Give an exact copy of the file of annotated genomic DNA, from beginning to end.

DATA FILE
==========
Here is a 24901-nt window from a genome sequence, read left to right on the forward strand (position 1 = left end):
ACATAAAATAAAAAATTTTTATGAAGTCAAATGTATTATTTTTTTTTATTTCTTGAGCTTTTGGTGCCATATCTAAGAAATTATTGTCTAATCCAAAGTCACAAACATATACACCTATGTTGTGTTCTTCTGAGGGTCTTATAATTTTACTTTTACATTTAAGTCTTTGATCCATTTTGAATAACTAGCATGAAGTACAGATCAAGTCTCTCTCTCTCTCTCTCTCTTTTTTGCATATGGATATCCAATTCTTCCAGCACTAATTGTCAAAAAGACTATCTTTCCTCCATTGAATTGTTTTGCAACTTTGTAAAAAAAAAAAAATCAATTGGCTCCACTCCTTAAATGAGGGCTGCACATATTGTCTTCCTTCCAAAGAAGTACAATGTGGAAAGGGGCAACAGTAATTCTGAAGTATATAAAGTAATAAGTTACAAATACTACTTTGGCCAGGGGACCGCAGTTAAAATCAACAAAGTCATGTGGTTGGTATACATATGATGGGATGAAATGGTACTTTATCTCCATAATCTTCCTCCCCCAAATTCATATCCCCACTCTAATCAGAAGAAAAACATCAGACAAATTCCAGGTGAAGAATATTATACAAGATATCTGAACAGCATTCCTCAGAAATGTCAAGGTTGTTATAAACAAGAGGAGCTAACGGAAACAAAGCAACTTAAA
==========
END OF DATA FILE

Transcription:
Here is a 24901-nt window from a genome sequence, read left to right on the forward strand (position 1 = left end):
ACATAAAATAAAAAATTTTTATGAAGTCAAATGTATTATTTTTTTTTATTTCTTGAGCTTTTGGTGCCATATCTAAGAAATTATTGTCTAATCCAAAGTCACAAACATATACACCTATGTTGTGTTCTTCTGAGGGTCTTATAATTTTACTTTTACATTTAAGTCTTTGATCCATTTTGAATAACTAGCATGAAGTACAGATCAAGTCTCTCTCTCTCTCTCTCTCTTTTTTGCATATGGATATCCAATTCTTCCAGCACTAATTGTCAAAAAGACTATCTTTCCTCCATTGAATTGTTTTGCAACTTTGTAAAAAAAAAAAAATCAATTGGCTCCACTCCTTAAATGAGGGCTGCACATATTGTCTTCCTTCCAAAGAAGTACAATGTGGAAAGGGGCAACAGTAATTCTGAAGTATATAAAGTAATAAGTTACAAATACTACTTTGGCCAGGGGACCGCAGTTAAAATCAACAAAGTCATGTGGTTGGTATACATATGATGGGATGAAATGGTACTTTATCTCCATAATCTTCCTCCCCCAAATTCATATCCCCACTCTAATCAGAAGAAAAACATCAGACAAATTCCAGGTGAAGAATATTATACAAGATATCTGAACAGCATTCCTCAGAAATGTCAAGGTTGTTATAAACAAGAGGAGCTAACGGAAACAAAGCAACTTAAA